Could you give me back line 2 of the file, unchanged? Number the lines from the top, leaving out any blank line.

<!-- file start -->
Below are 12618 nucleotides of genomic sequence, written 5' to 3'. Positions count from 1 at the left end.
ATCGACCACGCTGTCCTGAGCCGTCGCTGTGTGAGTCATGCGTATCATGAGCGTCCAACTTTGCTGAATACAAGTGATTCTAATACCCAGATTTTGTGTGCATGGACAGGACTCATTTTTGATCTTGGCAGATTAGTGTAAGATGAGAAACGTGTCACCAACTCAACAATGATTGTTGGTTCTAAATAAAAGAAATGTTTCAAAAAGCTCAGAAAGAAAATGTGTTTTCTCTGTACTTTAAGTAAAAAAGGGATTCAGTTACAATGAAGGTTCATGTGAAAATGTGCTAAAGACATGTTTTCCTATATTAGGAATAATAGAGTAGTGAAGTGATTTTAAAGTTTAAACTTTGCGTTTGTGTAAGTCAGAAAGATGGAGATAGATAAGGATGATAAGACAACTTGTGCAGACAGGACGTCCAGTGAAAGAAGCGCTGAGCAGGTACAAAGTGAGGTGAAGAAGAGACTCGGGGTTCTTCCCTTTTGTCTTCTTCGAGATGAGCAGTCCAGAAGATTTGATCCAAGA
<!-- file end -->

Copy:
ATCGACCACGCTGTCCTGAGCCGTCGCTGTGTGAGTCATGCGTATCATGAGCGTCCAACTTTGCTGAATACAAGTGATTCTAATACCCAGATTTTGTGTGCATGGACAGGACTCATTTTTGATCTTGGCAGATTAGTGTAAGATGAGAAACGTGTCACCAACTCAACAATGATTGTTGGTTCTAAATAAAAGAAATGTTTCAAAAAGCTCAGAAAGAAAATGTGTTTTCTCTGTACTTTAAGTAAAAAAGGGATTCAGTTACAATGAAGGTTCATGTGAAAATGTGCTAAAGACATGTTTTCCTATATTAGGAATAATAGAGTAGTGAAGTGATTTTAAAGTTTAAACTTTGCGTTTGTGTAAGTCAGAAAGATGGAGATAGATAAGGATGATAAGACAACTTGTGCAGACAGGACGTCCAGTGAAAGAAGCGCTGAGCAGGTACAAAGTGAGGTGAAGAAGAGACTCGGGGTTCTTCCCTTTTGTCTTCTTCGAGATGAGCAGTCCAGAAGATTTGATCCAAGA